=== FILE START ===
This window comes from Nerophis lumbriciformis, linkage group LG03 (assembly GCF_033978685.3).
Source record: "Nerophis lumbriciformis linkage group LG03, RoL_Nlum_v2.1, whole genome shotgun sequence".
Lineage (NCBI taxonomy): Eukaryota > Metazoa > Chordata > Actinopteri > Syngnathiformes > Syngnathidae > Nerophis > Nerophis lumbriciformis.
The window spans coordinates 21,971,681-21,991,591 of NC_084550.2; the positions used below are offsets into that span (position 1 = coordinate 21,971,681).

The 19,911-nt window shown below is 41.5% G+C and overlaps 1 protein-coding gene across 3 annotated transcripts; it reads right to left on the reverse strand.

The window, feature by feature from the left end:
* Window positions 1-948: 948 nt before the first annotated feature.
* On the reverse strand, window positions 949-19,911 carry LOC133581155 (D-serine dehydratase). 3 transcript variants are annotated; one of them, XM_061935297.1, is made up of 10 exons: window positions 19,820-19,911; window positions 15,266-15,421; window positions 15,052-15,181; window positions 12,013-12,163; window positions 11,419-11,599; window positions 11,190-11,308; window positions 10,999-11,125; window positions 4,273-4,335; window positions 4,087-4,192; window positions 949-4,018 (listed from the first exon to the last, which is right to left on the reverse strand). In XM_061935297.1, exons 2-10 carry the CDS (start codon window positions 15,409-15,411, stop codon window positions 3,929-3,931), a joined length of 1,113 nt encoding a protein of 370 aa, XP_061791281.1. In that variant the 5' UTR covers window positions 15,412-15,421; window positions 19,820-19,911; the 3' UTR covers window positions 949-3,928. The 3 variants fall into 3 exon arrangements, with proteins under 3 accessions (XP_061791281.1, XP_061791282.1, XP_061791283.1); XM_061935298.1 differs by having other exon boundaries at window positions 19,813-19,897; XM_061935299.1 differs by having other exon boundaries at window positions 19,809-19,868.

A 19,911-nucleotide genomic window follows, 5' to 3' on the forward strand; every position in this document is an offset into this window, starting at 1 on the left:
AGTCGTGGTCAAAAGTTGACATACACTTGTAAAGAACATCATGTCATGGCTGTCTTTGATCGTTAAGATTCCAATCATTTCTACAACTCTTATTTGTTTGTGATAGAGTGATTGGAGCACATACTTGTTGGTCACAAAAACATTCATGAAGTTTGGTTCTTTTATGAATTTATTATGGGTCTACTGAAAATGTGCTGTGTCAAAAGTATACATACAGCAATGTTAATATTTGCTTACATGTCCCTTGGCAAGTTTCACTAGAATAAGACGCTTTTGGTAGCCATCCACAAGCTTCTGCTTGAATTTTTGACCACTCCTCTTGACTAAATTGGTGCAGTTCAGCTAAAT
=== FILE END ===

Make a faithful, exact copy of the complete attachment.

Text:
This window comes from Nerophis lumbriciformis, linkage group LG03 (assembly GCF_033978685.3).
Source record: "Nerophis lumbriciformis linkage group LG03, RoL_Nlum_v2.1, whole genome shotgun sequence".
Lineage (NCBI taxonomy): Eukaryota > Metazoa > Chordata > Actinopteri > Syngnathiformes > Syngnathidae > Nerophis > Nerophis lumbriciformis.
The window spans coordinates 21,971,681-21,991,591 of NC_084550.2; the positions used below are offsets into that span (position 1 = coordinate 21,971,681).

The 19,911-nt window shown below is 41.5% G+C and overlaps 1 protein-coding gene across 3 annotated transcripts; it reads right to left on the reverse strand.

The window, feature by feature from the left end:
* Window positions 1-948: 948 nt before the first annotated feature.
* On the reverse strand, window positions 949-19,911 carry LOC133581155 (D-serine dehydratase). 3 transcript variants are annotated; one of them, XM_061935297.1, is made up of 10 exons: window positions 19,820-19,911; window positions 15,266-15,421; window positions 15,052-15,181; window positions 12,013-12,163; window positions 11,419-11,599; window positions 11,190-11,308; window positions 10,999-11,125; window positions 4,273-4,335; window positions 4,087-4,192; window positions 949-4,018 (listed from the first exon to the last, which is right to left on the reverse strand). In XM_061935297.1, exons 2-10 carry the CDS (start codon window positions 15,409-15,411, stop codon window positions 3,929-3,931), a joined length of 1,113 nt encoding a protein of 370 aa, XP_061791281.1. In that variant the 5' UTR covers window positions 15,412-15,421; window positions 19,820-19,911; the 3' UTR covers window positions 949-3,928. The 3 variants fall into 3 exon arrangements, with proteins under 3 accessions (XP_061791281.1, XP_061791282.1, XP_061791283.1); XM_061935298.1 differs by having other exon boundaries at window positions 19,813-19,897; XM_061935299.1 differs by having other exon boundaries at window positions 19,809-19,868.

A 19,911-nucleotide genomic window follows, 5' to 3' on the forward strand; every position in this document is an offset into this window, starting at 1 on the left:
AGTCGTGGTCAAAAGTTGACATACACTTGTAAAGAACATCATGTCATGGCTGTCTTTGATCGTTAAGATTCCAATCATTTCTACAACTCTTATTTGTTTGTGATAGAGTGATTGGAGCACATACTTGTTGGTCACAAAAACATTCATGAAGTTTGGTTCTTTTATGAATTTATTATGGGTCTACTGAAAATGTGCTGTGTCAAAAGTATACATACAGCAATGTTAATATTTGCTTACATGTCCCTTGGCAAGTTTCACTAGAATAAGACGCTTTTGGTAGCCATCCACAAGCTTCTGCTTGAATTTTTGACCACTCCTCTTGACTAAATTGGTGCAGTTCAGCTAAAT